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The Kwanzaa Kinara


During Kwanzaa candles are placed in a special candleholder called the Kinara. There are seven candles (Mishumaa Saba) used, each representing one of the Seven Principles (Nguzo Saba) of Kwanzaa.


The colors of the candles are red, green, and black which are the colors of the Bendera (or African Flag). The Mishumaa Saba consists of a single black candle, 3 red and 3 green candles.


When putting the candles in the Kinara, the 3 red candles are placed on the left side. The 3 green candles are placed on the right. The single black candle is placed in the center and is the candle which will be lit first.


On each day of Kwanzaa a new candle will be lit as a symbol of the Kwanzaa Nguzo or principle of that day. The candles will be lit in alternating colors. First the black candle is lit, then the farthest left red candle, then the farthest right green candle, then the next red, then next green, then the last red, and then the final green.


The honor of lighting the candles depends on the family itself. As there are no rules as to who lights the candles, many families give the honor to the youngest child. Some give it to the eldest family member. And others share the duties, with a different family member lighting the candles each night.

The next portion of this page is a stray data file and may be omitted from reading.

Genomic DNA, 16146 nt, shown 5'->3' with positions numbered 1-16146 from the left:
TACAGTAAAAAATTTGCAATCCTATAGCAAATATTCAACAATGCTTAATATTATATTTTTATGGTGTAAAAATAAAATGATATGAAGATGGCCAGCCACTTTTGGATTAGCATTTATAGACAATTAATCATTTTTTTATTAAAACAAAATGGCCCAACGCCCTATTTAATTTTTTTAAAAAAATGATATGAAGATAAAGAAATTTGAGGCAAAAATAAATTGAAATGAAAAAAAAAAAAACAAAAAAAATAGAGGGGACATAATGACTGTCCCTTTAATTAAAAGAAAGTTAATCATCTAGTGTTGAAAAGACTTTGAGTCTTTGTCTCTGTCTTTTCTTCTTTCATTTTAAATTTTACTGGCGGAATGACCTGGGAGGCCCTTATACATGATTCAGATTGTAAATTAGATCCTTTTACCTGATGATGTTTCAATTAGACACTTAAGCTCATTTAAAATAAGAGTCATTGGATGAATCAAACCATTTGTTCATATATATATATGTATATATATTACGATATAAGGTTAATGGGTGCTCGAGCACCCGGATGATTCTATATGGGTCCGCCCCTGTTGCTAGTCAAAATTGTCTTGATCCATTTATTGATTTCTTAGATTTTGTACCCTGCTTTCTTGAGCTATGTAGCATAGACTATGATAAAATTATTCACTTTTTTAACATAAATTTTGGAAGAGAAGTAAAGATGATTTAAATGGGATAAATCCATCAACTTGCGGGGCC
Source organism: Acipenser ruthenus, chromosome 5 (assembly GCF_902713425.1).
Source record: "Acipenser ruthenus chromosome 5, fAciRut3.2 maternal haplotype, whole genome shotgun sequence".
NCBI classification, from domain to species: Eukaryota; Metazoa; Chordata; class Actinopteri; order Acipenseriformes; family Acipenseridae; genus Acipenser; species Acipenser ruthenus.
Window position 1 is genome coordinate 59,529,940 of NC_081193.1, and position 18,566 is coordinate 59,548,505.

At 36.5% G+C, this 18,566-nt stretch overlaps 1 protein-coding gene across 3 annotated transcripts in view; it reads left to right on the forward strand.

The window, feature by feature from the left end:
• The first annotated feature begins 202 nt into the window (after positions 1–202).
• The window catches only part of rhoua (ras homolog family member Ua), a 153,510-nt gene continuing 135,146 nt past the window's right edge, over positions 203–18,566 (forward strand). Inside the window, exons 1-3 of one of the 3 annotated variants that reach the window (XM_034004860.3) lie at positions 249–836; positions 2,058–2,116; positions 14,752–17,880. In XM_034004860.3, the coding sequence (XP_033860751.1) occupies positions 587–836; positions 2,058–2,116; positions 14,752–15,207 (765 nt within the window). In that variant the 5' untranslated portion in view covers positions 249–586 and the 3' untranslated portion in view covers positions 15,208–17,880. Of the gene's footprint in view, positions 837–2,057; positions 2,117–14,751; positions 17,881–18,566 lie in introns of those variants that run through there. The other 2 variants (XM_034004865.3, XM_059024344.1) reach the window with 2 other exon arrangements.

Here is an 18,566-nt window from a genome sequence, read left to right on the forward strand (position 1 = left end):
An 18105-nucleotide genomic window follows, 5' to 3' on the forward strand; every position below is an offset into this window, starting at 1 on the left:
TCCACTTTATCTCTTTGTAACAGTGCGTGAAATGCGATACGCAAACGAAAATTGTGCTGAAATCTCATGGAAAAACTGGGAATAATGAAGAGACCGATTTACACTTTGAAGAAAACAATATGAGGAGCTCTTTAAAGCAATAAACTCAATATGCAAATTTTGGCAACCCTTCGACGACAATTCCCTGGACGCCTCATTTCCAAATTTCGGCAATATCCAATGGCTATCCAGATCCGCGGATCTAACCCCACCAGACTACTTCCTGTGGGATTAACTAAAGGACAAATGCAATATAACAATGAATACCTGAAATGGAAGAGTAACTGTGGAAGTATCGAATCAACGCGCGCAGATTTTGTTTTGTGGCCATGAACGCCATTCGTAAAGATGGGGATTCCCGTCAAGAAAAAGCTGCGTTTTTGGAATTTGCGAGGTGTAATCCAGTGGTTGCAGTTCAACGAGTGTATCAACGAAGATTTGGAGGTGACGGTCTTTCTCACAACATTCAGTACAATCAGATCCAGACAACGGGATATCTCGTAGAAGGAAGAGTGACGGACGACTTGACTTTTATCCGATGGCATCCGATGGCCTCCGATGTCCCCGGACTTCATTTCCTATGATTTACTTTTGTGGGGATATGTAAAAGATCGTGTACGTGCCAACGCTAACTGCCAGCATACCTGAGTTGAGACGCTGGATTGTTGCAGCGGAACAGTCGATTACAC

Continued: Lighting the Kinara





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Related Articles:
Celebrating Kwanzaa At Home
The Seven Principles of Kwanzaa
Kwanzaa Craft Projects, Coloring Pictures & Other Goodies
When is Kwanzaa? (2008-2020)
The Festival of Kwanzaa



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Comments
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richar dp horton from Florida, US
00:24 12/10/2010
 
I am a Progressive Christian and now that my Mother has pass I have pulled out the Menorah, and am now purchasing a Kinara to add to the Advent wreath that I place out every year so that I can now embrace All Christmas Traditions. I want to thank you for having the proper Lighting information online. Namaste
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DeBorah Smith from Ghana
13:04 12/05/2010
 
Dr. Maulana Karenga is the founder and author of many books and how to celebrate Kwanzaa and all you need to know. Educate yourselves on Kwanzaa. It is more meaningful than getting debt buying meaningless gifts for one day. Maulana Karenga is the founder of Kwanzaa and he have many books the one I refer to is "A Celebration of Family, Community and Culture. Find at Borders Books, Barnes and Nobles or the Library. Happy Holidays!!!!
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LaToya Simpson from Mississippi, US
18:51 10/16/2010
 
I want to start my family celebrating Kwanzaa but I am not sure how to get started. Please help me.
Comment
Kinara
17:39 06/01/2010
 
This is Really nice , interesting . My name is Kinara years ago I heard a statement around Kwanzaa (kinara). Didnt know I was named after a candle holder!
Comment
jenna from Texas, US
13:12 12/10/2009
 
this is kewl,but you need 2 have more info. on the kinara's candles


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